Even as their lives are being turned upside down as the coronavirus pandemic upends the school year, four high school seniors who work at a Milton Winn-Dixie store got to experience a bit of a "normal" senior year by having a mini graduation ceremony after the store closed Monday night.

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Donning cardboard graduation caps with tassels made out of receipt paper, the four graduates — Linzie Whitworth, Makayla Penton, Angel Camacho and Jessica Stout, all Winn-Dixie employees — stood in line six feet apart by a cash register and waited their turn as their names were called over the intercom. Then, one by one, they received their diplomas — made out of advertising papers — from another co-worker.

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"The associates go to Pace High School and Milton High School, and they really just kind of took it upon themselves to try and have a little fun after work," said Erik Patterson, the store's manager. "After the stores close at 8 or 9 p.m., they stay behind and perform additional cleaning tasks to make sure everything is safe, and we've got social distancing stickers on the floor and they just really decided to have a little bit of fun with it."

Santa Rosa County schools, like all public K-12 schools in the state of Florida, are teaching through remote learning until students are scheduled to physically go back to school May 1. But even that date is in flux as the state responds to changing guidelines from both the Centers for Disease Control and Prevention and the federal government about social distancing measures meant to stop the spread of COVID-19, the disease caused by coronavirus.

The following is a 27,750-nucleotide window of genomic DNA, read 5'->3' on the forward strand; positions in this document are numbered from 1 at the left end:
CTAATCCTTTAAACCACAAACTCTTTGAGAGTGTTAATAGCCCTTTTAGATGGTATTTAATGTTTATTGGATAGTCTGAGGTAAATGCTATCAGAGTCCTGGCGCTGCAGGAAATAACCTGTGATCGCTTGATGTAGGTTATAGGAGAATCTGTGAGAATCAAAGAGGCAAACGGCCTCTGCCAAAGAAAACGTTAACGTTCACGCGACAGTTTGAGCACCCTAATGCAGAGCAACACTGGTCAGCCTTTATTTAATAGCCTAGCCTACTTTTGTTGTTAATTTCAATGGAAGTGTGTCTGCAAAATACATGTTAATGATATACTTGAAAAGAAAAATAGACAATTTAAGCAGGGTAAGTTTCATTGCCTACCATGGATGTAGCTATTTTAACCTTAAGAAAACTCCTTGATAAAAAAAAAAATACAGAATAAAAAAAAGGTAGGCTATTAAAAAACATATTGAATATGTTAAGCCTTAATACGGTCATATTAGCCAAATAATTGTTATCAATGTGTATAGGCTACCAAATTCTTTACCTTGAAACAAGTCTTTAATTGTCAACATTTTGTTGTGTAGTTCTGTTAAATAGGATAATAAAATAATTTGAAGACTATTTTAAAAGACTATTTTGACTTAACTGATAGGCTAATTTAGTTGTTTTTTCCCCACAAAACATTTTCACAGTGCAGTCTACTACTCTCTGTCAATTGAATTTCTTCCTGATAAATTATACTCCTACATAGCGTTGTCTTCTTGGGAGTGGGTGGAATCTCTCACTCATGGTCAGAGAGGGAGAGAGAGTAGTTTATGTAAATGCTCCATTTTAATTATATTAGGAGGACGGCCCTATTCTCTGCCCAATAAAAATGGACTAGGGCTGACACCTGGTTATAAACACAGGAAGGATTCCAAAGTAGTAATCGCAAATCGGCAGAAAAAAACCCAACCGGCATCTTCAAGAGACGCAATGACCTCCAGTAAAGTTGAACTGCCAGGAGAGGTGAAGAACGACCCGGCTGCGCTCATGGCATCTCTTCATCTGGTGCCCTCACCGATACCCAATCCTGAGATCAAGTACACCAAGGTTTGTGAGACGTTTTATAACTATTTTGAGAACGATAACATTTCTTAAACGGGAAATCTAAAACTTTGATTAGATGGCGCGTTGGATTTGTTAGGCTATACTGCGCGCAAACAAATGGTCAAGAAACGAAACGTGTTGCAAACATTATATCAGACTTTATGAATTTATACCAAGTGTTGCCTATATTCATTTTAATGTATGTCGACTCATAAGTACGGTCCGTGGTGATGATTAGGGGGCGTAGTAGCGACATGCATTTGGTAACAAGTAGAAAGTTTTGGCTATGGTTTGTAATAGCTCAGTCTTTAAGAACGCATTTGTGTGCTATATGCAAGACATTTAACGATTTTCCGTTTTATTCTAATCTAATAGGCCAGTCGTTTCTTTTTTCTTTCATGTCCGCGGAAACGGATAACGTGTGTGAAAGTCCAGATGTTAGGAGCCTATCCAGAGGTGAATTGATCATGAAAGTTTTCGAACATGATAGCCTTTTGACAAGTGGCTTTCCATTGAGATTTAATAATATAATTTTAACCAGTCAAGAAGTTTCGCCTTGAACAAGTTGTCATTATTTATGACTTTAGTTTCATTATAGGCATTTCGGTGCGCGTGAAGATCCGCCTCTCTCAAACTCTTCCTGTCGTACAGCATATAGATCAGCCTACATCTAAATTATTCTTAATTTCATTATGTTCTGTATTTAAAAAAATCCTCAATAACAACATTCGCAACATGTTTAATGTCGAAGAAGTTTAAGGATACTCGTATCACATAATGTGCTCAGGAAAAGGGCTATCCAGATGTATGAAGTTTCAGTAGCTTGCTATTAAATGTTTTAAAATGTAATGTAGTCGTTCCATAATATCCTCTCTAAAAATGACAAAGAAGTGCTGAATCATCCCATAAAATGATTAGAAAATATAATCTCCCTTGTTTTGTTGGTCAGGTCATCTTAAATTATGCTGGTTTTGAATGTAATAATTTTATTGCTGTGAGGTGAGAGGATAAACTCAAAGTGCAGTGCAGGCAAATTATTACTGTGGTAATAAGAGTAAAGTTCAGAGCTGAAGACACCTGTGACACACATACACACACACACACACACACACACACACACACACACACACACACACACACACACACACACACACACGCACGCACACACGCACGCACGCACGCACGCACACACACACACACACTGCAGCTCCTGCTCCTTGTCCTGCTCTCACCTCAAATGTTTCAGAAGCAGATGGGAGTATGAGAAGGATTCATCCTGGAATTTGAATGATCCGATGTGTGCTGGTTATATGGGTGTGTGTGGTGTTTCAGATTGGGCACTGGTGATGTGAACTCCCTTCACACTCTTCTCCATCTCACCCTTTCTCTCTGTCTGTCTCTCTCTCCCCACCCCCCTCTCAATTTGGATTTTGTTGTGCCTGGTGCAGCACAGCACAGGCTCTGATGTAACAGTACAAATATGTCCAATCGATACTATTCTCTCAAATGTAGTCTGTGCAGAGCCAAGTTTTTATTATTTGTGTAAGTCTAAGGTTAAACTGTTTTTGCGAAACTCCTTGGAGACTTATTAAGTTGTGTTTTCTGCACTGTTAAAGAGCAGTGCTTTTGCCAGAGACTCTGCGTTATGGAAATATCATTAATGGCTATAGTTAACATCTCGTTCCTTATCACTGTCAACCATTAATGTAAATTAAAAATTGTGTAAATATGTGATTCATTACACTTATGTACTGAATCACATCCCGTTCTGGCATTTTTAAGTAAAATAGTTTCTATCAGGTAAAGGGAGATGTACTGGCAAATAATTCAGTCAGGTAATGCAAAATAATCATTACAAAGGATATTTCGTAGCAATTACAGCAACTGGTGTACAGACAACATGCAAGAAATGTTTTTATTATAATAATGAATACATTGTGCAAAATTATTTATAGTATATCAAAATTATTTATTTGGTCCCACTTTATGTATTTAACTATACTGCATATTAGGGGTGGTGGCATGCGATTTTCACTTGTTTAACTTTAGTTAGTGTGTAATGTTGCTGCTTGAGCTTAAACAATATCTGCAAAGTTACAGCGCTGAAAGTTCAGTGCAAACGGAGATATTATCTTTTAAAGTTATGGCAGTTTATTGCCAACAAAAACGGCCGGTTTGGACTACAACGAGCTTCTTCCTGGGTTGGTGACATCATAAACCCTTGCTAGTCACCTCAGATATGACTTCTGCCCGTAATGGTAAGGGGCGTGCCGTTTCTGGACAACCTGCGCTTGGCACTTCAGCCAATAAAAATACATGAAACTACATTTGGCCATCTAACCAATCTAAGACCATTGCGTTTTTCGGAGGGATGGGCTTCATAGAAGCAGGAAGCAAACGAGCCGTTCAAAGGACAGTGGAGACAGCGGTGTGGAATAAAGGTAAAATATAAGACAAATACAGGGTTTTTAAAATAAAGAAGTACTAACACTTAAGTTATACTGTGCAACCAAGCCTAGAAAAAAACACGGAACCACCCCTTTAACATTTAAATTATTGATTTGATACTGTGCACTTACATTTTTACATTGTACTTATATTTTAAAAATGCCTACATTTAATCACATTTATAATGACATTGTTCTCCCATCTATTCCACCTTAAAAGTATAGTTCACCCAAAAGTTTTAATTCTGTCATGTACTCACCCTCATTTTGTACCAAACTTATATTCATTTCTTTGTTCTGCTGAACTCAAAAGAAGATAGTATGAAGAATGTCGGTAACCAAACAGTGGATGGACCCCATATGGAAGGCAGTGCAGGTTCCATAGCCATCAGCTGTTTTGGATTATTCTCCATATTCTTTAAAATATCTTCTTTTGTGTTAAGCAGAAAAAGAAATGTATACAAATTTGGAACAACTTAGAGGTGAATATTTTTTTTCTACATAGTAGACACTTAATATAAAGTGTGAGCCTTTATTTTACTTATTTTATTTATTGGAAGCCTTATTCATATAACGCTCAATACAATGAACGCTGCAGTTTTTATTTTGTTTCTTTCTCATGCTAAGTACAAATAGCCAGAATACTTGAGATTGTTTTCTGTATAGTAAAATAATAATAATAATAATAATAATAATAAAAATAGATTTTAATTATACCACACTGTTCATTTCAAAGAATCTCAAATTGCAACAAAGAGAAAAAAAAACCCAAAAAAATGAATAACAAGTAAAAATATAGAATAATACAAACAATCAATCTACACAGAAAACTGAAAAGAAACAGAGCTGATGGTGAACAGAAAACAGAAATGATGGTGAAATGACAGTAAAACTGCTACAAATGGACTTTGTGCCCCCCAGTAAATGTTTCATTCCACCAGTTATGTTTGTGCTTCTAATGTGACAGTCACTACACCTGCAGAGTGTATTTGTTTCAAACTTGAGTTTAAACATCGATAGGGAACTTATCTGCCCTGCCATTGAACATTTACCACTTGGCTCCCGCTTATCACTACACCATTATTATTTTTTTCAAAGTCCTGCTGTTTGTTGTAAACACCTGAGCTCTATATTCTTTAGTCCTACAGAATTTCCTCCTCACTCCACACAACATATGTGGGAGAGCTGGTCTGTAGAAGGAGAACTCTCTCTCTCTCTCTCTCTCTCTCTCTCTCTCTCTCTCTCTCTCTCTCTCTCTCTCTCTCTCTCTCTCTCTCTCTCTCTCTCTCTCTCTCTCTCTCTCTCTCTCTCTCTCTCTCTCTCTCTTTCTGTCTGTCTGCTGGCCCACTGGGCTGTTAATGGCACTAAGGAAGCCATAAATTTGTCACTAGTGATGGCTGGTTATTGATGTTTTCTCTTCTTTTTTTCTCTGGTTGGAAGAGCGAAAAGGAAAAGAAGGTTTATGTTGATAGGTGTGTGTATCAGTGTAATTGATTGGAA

That means spring athletic events, prom and other typical end-of-senior-year activities are canceled. Santa Rosa County hasn't officially postponed or canceled graduation ceremonies, but Superintendent Tim Wyrosdick said on Tuesday that the district is planning on renting out the Pensacola Bay Center in June and July to hold graduation ceremonies. Dates for that will be finalized this week.

"I don't really get to go anywhere or contact my friends, and I feel sad, because the last semester of senior year is the busiest and most important and fund and it kind of just came to a big halt," said Whitworth, a 17-year-old senior at Pace High School. "It's kind of upsetting because ROTC, we made it to nationals and all of that is getting weird and confusing with everything."

Whitworth, who plans to join the Air Force as soon as she can, said she hasn't heard anything about graduation and is bummed at the possibility she might not get to walk across the stage with the rest of her class. The makeshift graduation ceremony after work at Winn-Dixie started out as a joke with her co-workers who are also slated to graduate this spring, but turned into a meaningful event during an otherwise difficult time in her life.

"I actually didn't think it would mean that much, because it's just a little fun thing to do," she said. "But I remember hearing my name over the intercom and stuff, and it kind of hit me, like, I am a senior now. I may not be able to go walk across the stage, but at least I get to have fun with my colleagues."

The Winn-Dixie graduation ceremony is one of several ways people are finding joy where they can during a time of unprecedented uncertainty. Grocery store workers in particular have been pulling heavy weight during the crisis, with restaurants being either closed or limited to take-out or delivery only.

The added pressure on his employees has been tough at times, Patterson said, but they are finding small ways to make it easier.

"The thing about this is that it's a tough time for everybody, and you've got to find a way to have fun amidst all the chaos," he said. "If we're stressed and we're not feeling comfortable in our environment, then we could pass that on to our customers. So that's what really makes me feel good about our associates being able to find happiness and joy where they can."

Annie Blanks can be reached at ablanks@pnj.com or 850-435-8632.